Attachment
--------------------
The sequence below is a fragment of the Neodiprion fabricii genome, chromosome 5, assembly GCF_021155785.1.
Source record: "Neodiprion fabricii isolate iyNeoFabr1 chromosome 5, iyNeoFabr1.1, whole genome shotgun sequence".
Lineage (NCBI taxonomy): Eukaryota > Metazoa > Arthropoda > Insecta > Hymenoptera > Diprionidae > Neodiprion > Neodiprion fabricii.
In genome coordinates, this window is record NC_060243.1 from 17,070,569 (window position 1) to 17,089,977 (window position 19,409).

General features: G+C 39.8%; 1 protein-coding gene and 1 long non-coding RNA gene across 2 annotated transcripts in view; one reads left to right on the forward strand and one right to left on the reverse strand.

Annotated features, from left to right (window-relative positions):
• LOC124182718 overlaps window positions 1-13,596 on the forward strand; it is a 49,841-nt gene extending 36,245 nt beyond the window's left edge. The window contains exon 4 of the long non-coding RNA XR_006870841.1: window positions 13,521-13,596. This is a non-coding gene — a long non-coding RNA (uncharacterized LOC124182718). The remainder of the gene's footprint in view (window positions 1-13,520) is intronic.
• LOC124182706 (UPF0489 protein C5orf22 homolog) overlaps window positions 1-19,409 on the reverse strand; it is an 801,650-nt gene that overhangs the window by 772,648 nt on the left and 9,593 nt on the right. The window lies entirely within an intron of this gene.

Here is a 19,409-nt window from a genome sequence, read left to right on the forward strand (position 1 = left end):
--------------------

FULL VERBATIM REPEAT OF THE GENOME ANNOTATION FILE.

The sequence below is a fragment of the Neodiprion fabricii genome, chromosome 5, assembly GCF_021155785.1.
Source record: "Neodiprion fabricii isolate iyNeoFabr1 chromosome 5, iyNeoFabr1.1, whole genome shotgun sequence".
Lineage (NCBI taxonomy): Eukaryota > Metazoa > Arthropoda > Insecta > Hymenoptera > Diprionidae > Neodiprion > Neodiprion fabricii.
In genome coordinates, this window is record NC_060243.1 from 17,070,569 (window position 1) to 17,089,977 (window position 19,409).

General features: G+C 39.8%; 1 protein-coding gene and 1 long non-coding RNA gene across 2 annotated transcripts in view; one reads left to right on the forward strand and one right to left on the reverse strand.

Annotated features, from left to right (window-relative positions):
• LOC124182718 overlaps window positions 1-13,596 on the forward strand; it is a 49,841-nt gene extending 36,245 nt beyond the window's left edge. The window contains exon 4 of the long non-coding RNA XR_006870841.1: window positions 13,521-13,596. This is a non-coding gene — a long non-coding RNA (uncharacterized LOC124182718). The remainder of the gene's footprint in view (window positions 1-13,520) is intronic.
• LOC124182706 (UPF0489 protein C5orf22 homolog) overlaps window positions 1-19,409 on the reverse strand; it is an 801,650-nt gene that overhangs the window by 772,648 nt on the left and 9,593 nt on the right. The window lies entirely within an intron of this gene.

Here is a 19,409-nt window from a genome sequence, read left to right on the forward strand (position 1 = left end):